Color theme generation from images using k-means

Note, this post more or less follows this post by Charles Leifer, except in less detail, and explained more poorly.

One of the top posts on the unixporn subreddit (SFW, really.) is this post that shows how a redditor generates color themes for his window manager from images using a script. He gets the code from Charles Leifer, who explains how the script works. Basically, the script detects the dominant colors in the image using k-means clustering.

As an exercise, I tried recreating the script in R. I didn’t exactly look at Charles’ code, but I knew the basic premise was that it uses k-means to generate a color palette.

I liked the idea of using R over Python because (a) as a statistics major I use R all the time and (b) there’s no other reason, R’s just fairly nice to work with.

Color spaces

k-means performs differently depending on how you represent colors. A common color space to use is RGB, which represents colors by their red, green, and blue components. I found that representing colors in this manner tended to result in points along the diagonal. This happens since images usually have many shades of the same color, so, if you have $(r, g, b)$ you also tend to have $(r+10, g+10, b+10)$. This results in clusters having a sort of elongated shape, which isn’t that great for k-means since it seems better at picking out more “round” clusters. There is often a lot of correlation between dimensions. Maybe I’m not making a lot of sense here, suffice to say I wasn’t terribly pleased with the clusters I was getting.

A 3 dimensional representation of the colors used in an image. In RGB space.

The next color space I tried was HSV, which represents colors in terms of hue, saturation, and value. This actually got me some fairly satisfactory clusters. As you can see in the graphic below, it’s much easier to separate different colors. The only problem was that it made me want to put more weight on the “hue” dimension than the “saturation” or “value” dimensions. Many clusters ended up just being gray.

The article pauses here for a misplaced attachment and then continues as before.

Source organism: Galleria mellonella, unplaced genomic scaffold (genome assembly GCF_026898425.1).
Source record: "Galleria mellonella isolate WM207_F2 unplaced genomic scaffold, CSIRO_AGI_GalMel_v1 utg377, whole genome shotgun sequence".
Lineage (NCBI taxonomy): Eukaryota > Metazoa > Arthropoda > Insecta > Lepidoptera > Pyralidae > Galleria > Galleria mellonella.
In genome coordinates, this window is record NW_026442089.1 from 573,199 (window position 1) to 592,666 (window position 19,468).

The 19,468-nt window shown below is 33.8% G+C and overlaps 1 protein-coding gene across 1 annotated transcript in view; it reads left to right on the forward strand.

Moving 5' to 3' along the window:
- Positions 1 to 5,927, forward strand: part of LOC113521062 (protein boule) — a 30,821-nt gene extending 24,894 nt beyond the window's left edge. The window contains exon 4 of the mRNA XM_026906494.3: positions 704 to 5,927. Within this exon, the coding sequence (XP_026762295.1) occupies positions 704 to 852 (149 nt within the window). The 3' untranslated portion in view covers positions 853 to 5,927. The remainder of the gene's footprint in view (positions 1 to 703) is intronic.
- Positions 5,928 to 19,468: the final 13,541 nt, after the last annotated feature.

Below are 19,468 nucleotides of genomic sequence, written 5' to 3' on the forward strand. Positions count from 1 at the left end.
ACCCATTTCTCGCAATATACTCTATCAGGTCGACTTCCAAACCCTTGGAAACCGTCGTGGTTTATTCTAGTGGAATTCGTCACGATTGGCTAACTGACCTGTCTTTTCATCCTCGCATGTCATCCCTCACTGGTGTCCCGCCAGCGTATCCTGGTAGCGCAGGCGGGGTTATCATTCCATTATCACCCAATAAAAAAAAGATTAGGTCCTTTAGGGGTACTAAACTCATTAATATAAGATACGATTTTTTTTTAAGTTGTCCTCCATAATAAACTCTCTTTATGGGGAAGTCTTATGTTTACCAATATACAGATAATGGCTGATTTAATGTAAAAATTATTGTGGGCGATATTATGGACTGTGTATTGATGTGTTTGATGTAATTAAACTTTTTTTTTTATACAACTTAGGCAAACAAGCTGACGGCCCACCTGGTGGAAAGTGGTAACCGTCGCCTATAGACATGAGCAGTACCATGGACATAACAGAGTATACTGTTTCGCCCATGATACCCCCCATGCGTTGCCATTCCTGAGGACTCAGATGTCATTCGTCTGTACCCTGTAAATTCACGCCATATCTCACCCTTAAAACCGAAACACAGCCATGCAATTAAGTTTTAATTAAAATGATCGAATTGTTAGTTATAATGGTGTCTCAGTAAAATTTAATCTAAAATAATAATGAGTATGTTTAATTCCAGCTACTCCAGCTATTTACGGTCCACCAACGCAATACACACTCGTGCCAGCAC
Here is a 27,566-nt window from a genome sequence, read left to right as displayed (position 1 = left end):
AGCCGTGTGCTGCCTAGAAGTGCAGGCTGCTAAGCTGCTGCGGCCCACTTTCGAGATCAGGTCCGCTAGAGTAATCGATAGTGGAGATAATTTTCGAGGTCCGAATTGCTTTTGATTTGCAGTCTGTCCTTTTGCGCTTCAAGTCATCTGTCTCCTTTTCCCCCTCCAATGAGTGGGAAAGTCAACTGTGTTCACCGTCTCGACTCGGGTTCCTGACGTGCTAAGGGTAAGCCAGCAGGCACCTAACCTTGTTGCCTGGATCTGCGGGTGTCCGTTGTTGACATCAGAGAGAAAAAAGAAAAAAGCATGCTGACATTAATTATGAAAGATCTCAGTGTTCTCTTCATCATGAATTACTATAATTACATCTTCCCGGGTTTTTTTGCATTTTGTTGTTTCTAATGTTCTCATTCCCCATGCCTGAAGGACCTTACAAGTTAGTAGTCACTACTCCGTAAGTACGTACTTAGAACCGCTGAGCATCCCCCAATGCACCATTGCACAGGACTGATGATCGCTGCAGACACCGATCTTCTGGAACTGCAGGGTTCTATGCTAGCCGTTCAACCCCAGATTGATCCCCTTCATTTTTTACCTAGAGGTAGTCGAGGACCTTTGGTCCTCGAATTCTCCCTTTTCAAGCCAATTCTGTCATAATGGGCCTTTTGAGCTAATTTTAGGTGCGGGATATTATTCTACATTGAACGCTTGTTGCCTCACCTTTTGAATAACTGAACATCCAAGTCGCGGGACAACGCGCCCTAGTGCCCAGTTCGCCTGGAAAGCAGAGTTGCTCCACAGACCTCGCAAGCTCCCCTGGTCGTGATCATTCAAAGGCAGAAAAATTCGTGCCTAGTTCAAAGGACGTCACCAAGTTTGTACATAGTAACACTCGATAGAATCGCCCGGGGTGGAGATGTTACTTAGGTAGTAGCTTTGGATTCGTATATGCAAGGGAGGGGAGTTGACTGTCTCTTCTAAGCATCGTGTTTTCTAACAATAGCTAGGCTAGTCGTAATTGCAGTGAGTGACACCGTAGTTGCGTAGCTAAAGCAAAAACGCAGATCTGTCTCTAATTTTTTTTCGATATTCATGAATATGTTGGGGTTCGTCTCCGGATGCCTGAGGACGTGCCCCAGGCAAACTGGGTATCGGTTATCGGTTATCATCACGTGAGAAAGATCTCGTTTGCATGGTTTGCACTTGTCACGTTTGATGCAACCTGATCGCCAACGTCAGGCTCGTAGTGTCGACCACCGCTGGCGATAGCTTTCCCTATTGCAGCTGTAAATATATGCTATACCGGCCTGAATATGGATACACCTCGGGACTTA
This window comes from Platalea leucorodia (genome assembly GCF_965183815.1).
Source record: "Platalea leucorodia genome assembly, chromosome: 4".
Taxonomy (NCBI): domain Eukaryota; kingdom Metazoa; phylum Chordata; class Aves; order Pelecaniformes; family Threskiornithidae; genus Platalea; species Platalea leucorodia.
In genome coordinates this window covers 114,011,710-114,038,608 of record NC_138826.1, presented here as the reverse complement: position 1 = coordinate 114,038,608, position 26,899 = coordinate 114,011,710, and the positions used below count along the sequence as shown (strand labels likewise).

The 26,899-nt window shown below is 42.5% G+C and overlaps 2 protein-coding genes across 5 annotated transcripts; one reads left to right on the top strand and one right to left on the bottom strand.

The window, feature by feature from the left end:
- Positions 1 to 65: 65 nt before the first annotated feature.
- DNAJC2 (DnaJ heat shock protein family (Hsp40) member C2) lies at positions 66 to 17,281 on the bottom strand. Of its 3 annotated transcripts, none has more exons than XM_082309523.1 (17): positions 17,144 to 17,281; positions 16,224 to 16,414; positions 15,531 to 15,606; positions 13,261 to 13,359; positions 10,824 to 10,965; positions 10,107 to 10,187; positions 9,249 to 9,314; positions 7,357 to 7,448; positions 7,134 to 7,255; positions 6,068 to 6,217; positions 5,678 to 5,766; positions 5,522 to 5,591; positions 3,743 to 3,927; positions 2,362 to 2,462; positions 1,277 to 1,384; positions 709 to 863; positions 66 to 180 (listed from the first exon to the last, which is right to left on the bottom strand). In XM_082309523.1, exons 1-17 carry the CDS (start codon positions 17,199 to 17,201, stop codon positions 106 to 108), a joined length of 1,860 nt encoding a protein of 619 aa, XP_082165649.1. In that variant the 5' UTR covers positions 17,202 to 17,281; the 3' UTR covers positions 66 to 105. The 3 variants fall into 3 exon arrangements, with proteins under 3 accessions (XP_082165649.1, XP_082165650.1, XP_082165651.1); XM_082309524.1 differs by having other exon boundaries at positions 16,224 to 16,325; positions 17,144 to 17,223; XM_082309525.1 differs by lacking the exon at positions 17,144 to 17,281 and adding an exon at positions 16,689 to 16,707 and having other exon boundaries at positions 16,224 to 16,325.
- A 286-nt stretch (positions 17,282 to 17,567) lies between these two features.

A 3 dimensional representation of colors in the same image, but in HSV space.

One cool thing is that R already does HSV fairly easily using the rgb2hsv function.

I was most satisfied using LAB space. This represents colors with one “lightness” dimension and two color dimensions “A” and “B”. It was made to approximate human vision, and as you can see from the graphic below, distances between colors seem more meaningful. In fact, using Lab space is a recommended way of finding color difference. A good package for using this in R is the colorspace package.

Colors represented in LAB space.


Another nice thing about R is that it has its own kmeans function built in. I actually tried writing my own, which looks like this:

## Do k-Means
## It tends to lose some k values
kMeans <- function(k, X, iter = 5) {
    ## Assign random membership
    membership <<- sample(1:k, size=nrow(X), replace=TRUE)

    for(i in 1:iter) {
    mus <<- tapply(1:nrow(X), membership, function(x) colMeans(X[x,,drop=FALSE]), simplify=FALSE)
    dd <<-, lapply(mus, function(mu) rowSums((matrix(mu, byrow=TRUE,nrow=nrow(X), ncol=length(mu)) - X)^2)))
    newmembership <<- apply(dd, 1, which.min)